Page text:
Arguably the most unique aspect of the Contax G-series is the focus system. It’s already uncommon for a 35mm rangefinder to offer autofocus, but the G-series takes it a step further with an electronically controlled, futuristic system.
Unlike most 35mm camera lenses, the G-series options have no physical focus rings. Instead, manual focus is set on the camera itself.
And manually focusing on the camera body can be just as awkward as it sounds. On the Contax G2, you rotate a small wheel on the front of the camera to change the manual focus. (See image below)
This is a change from the G1, where the focus wheel is located on top of the camera.
The focal distance is displayed (in meters) on the top LCD screen and inside the viewfinder, which also has an indicator to confirm that you’ve achieved focus.
But the image you see through the finder doesn’t give a live update of the focus. It’s more similar to a point and shoot camera where everything in the viewfinder is always in focus.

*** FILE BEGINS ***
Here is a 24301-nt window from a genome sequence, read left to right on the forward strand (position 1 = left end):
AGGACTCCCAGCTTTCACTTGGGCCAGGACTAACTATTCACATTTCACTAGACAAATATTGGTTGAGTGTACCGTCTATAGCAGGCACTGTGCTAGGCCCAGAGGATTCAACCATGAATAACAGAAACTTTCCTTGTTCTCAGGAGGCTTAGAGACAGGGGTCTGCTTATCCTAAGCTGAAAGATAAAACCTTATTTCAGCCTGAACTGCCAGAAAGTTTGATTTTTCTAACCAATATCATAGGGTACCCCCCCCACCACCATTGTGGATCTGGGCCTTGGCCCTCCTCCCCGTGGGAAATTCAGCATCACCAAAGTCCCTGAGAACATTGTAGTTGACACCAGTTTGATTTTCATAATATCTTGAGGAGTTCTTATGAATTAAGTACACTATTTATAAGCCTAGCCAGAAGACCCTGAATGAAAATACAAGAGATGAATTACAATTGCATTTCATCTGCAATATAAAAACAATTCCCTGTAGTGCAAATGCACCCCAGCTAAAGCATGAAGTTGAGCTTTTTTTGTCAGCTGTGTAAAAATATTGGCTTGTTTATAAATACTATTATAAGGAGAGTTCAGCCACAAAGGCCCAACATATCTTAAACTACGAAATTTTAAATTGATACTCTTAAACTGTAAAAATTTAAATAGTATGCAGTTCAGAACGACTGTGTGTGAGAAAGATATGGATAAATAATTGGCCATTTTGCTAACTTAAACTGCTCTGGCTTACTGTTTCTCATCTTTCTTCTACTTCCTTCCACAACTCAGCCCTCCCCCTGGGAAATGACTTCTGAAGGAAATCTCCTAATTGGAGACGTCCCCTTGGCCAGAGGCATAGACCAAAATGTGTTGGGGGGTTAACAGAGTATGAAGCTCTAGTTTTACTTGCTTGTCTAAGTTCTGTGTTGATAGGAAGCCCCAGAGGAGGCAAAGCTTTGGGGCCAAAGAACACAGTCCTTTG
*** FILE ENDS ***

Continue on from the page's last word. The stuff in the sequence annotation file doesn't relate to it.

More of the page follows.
This is probably the feature that causes the most division among photographers who love the Contax G2 or hate it.
Fans of a traditional rangefinder focus system like you’d find on a Leica M-series camera will probably hate the G2. But photographers who prefer point and shoots and a more automated shooting experience will feel right at home.
The Contax G2 uses near-infrared beams to calculate focus alongside a passive autofocus for long distances. The beams come from the front of the camera, just above the manual focus dial. There are two autofocus modes: single and continuous.
The autofocus system is the most significant difference when comparing the Contax G1vs G2. After using both cameras, the upgraded autofocus on the G2 is definitely noticeable.
When using the G2, the autofocus is quick, responsive, and precise. Each of these attributes is slightly less true with the G1, though it’s by no means unusable.
And even though the G2’s autofocus works well, it can be a lot more sensitive and finicky than modern cameras.
Certain shooting situations can really confuse the G2, such as repeating patterns, low contrast subjects, bright/reflective surfaces, and horizontal lines. It’s also almost impossible to use the autofocus in the dark, unless you’re extremely close to your subject.